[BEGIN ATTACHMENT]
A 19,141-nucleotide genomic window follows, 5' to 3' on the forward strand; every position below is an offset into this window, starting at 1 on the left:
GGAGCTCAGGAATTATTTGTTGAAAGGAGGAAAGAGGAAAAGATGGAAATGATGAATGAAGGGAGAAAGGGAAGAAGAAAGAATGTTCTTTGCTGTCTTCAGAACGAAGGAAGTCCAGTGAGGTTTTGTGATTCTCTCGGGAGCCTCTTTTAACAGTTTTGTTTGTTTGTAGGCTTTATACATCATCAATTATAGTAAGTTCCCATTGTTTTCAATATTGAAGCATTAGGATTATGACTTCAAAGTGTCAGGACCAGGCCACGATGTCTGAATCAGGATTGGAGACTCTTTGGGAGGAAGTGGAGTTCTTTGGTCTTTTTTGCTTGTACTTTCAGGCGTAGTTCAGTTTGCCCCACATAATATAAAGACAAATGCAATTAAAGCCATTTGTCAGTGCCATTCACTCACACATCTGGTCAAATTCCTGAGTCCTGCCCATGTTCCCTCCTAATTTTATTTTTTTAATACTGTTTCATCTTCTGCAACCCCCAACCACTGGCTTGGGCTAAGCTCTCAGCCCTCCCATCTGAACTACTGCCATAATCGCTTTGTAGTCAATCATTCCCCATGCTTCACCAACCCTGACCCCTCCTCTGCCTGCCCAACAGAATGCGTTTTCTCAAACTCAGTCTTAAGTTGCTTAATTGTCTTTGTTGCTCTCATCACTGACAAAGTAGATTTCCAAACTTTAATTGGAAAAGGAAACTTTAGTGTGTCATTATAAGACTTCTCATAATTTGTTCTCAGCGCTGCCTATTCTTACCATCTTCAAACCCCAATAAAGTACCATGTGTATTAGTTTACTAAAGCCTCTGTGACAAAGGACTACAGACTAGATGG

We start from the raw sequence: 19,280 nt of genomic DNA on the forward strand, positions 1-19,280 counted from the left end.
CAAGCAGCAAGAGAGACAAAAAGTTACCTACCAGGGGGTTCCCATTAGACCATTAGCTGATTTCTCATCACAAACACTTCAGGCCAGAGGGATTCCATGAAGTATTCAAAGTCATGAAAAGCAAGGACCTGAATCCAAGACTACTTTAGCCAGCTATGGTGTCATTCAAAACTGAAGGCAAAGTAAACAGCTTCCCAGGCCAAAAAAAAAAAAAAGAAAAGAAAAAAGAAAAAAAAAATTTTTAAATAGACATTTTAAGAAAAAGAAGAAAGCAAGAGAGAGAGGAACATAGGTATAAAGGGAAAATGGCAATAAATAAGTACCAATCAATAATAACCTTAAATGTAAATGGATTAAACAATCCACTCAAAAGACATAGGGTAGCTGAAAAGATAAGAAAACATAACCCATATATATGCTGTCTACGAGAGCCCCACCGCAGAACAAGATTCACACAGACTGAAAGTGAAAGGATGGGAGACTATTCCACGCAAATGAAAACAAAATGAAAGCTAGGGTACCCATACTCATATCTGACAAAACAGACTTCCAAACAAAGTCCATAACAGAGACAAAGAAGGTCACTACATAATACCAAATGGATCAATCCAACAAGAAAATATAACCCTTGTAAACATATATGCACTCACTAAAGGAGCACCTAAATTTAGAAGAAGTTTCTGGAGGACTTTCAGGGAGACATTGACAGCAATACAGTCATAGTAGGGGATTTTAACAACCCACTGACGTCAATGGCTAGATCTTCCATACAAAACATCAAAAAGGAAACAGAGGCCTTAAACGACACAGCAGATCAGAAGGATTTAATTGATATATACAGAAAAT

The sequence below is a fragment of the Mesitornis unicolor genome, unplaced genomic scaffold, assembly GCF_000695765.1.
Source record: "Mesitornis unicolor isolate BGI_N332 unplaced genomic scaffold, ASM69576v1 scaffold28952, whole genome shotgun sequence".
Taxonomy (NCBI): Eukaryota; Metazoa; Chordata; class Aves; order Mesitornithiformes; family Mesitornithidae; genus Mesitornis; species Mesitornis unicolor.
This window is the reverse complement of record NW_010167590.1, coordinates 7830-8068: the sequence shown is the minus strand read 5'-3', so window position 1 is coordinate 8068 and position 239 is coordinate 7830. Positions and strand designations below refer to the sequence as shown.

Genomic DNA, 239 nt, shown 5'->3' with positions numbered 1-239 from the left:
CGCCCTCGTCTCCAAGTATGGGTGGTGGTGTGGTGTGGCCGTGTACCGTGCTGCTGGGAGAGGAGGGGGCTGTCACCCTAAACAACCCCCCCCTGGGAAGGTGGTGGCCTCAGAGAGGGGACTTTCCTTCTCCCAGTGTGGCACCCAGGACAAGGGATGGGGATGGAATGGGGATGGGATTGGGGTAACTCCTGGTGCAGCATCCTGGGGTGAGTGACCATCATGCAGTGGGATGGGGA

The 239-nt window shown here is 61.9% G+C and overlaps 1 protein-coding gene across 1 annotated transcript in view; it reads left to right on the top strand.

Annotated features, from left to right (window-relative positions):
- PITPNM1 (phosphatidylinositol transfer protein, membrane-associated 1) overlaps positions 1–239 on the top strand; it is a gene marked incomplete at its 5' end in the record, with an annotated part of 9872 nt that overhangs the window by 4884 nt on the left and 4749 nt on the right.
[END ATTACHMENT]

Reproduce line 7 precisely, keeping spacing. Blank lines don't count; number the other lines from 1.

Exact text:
Taxonomy (NCBI): Eukaryota; Metazoa; Chordata; class Aves; order Mesitornithiformes; family Mesitornithidae; genus Mesitornis; species Mesitornis unicolor.